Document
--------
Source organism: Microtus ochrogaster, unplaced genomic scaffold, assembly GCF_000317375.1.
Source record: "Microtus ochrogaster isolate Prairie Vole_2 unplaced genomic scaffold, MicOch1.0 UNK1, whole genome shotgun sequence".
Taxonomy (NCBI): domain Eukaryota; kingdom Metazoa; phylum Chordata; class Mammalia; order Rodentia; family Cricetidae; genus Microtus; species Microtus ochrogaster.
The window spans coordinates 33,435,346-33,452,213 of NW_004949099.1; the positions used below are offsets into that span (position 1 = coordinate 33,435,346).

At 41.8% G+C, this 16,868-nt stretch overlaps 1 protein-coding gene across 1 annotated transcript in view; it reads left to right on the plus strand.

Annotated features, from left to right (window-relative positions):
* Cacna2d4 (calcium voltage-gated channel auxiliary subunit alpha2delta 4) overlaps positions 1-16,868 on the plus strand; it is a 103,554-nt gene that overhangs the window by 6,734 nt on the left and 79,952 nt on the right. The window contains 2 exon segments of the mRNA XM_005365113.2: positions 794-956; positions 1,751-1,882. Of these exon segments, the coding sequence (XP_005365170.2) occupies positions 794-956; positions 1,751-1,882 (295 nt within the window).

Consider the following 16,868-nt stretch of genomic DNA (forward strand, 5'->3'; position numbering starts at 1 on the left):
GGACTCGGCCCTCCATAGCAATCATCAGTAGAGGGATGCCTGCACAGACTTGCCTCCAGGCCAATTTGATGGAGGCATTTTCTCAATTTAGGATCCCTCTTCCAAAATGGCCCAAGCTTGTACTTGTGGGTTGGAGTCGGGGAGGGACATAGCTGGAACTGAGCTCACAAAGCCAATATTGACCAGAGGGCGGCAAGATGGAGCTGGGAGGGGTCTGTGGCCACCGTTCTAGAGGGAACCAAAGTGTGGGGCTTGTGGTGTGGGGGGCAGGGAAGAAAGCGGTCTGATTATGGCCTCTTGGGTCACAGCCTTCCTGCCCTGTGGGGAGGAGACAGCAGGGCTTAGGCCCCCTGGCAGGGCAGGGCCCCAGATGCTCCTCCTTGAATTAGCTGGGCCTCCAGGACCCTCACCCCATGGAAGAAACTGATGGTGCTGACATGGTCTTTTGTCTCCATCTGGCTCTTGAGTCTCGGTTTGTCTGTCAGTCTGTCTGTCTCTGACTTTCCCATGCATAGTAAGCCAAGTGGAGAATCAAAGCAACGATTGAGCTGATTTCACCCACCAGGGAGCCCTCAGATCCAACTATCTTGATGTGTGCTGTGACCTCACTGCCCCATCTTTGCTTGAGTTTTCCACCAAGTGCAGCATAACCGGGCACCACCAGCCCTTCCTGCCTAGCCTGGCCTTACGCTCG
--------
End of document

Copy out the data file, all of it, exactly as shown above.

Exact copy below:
Source organism: Microtus ochrogaster, unplaced genomic scaffold, assembly GCF_000317375.1.
Source record: "Microtus ochrogaster isolate Prairie Vole_2 unplaced genomic scaffold, MicOch1.0 UNK1, whole genome shotgun sequence".
Taxonomy (NCBI): domain Eukaryota; kingdom Metazoa; phylum Chordata; class Mammalia; order Rodentia; family Cricetidae; genus Microtus; species Microtus ochrogaster.
The window spans coordinates 33,435,346-33,452,213 of NW_004949099.1; the positions used below are offsets into that span (position 1 = coordinate 33,435,346).

At 41.8% G+C, this 16,868-nt stretch overlaps 1 protein-coding gene across 1 annotated transcript in view; it reads left to right on the plus strand.

Annotated features, from left to right (window-relative positions):
* Cacna2d4 (calcium voltage-gated channel auxiliary subunit alpha2delta 4) overlaps positions 1-16,868 on the plus strand; it is a 103,554-nt gene that overhangs the window by 6,734 nt on the left and 79,952 nt on the right. The window contains 2 exon segments of the mRNA XM_005365113.2: positions 794-956; positions 1,751-1,882. Of these exon segments, the coding sequence (XP_005365170.2) occupies positions 794-956; positions 1,751-1,882 (295 nt within the window).

Consider the following 16,868-nt stretch of genomic DNA (forward strand, 5'->3'; position numbering starts at 1 on the left):
GGACTCGGCCCTCCATAGCAATCATCAGTAGAGGGATGCCTGCACAGACTTGCCTCCAGGCCAATTTGATGGAGGCATTTTCTCAATTTAGGATCCCTCTTCCAAAATGGCCCAAGCTTGTACTTGTGGGTTGGAGTCGGGGAGGGACATAGCTGGAACTGAGCTCACAAAGCCAATATTGACCAGAGGGCGGCAAGATGGAGCTGGGAGGGGTCTGTGGCCACCGTTCTAGAGGGAACCAAAGTGTGGGGCTTGTGGTGTGGGGGGCAGGGAAGAAAGCGGTCTGATTATGGCCTCTTGGGTCACAGCCTTCCTGCCCTGTGGGGAGGAGACAGCAGGGCTTAGGCCCCCTGGCAGGGCAGGGCCCCAGATGCTCCTCCTTGAATTAGCTGGGCCTCCAGGACCCTCACCCCATGGAAGAAACTGATGGTGCTGACATGGTCTTTTGTCTCCATCTGGCTCTTGAGTCTCGGTTTGTCTGTCAGTCTGTCTGTCTCTGACTTTCCCATGCATAGTAAGCCAAGTGGAGAATCAAAGCAACGATTGAGCTGATTTCACCCACCAGGGAGCCCTCAGATCCAACTATCTTGATGTGTGCTGTGACCTCACTGCCCCATCTTTGCTTGAGTTTTCCACCAAGTGCAGCATAACCGGGCACCACCAGCCCTTCCTGCCTAGCCTGGCCTTACGCTCG